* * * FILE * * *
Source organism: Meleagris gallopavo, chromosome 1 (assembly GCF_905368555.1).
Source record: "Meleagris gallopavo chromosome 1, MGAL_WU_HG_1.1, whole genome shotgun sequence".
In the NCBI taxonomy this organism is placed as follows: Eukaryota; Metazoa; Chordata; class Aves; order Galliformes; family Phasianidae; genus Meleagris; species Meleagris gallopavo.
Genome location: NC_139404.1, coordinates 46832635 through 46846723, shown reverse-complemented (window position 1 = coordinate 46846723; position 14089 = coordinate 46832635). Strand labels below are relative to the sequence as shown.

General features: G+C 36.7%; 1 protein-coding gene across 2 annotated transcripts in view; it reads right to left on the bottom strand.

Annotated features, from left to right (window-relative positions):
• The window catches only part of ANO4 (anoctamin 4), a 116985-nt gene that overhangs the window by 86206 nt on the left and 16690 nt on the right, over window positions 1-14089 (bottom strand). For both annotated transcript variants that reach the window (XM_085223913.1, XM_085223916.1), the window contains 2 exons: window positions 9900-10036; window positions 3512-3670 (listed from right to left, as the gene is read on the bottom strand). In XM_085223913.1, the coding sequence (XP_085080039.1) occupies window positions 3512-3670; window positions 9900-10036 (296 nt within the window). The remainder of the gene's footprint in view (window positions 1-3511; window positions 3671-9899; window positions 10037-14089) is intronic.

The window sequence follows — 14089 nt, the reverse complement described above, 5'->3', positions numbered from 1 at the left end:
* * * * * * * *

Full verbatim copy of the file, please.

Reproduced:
Source organism: Meleagris gallopavo, chromosome 1 (assembly GCF_905368555.1).
Source record: "Meleagris gallopavo chromosome 1, MGAL_WU_HG_1.1, whole genome shotgun sequence".
In the NCBI taxonomy this organism is placed as follows: Eukaryota; Metazoa; Chordata; class Aves; order Galliformes; family Phasianidae; genus Meleagris; species Meleagris gallopavo.
Genome location: NC_139404.1, coordinates 46832635 through 46846723, shown reverse-complemented (window position 1 = coordinate 46846723; position 14089 = coordinate 46832635). Strand labels below are relative to the sequence as shown.

General features: G+C 36.7%; 1 protein-coding gene across 2 annotated transcripts in view; it reads right to left on the bottom strand.

Annotated features, from left to right (window-relative positions):
• The window catches only part of ANO4 (anoctamin 4), a 116985-nt gene that overhangs the window by 86206 nt on the left and 16690 nt on the right, over window positions 1-14089 (bottom strand). For both annotated transcript variants that reach the window (XM_085223913.1, XM_085223916.1), the window contains 2 exons: window positions 9900-10036; window positions 3512-3670 (listed from right to left, as the gene is read on the bottom strand). In XM_085223913.1, the coding sequence (XP_085080039.1) occupies window positions 3512-3670; window positions 9900-10036 (296 nt within the window). The remainder of the gene's footprint in view (window positions 1-3511; window positions 3671-9899; window positions 10037-14089) is intronic.

The window sequence follows — 14089 nt, the reverse complement described above, 5'->3', positions numbered from 1 at the left end: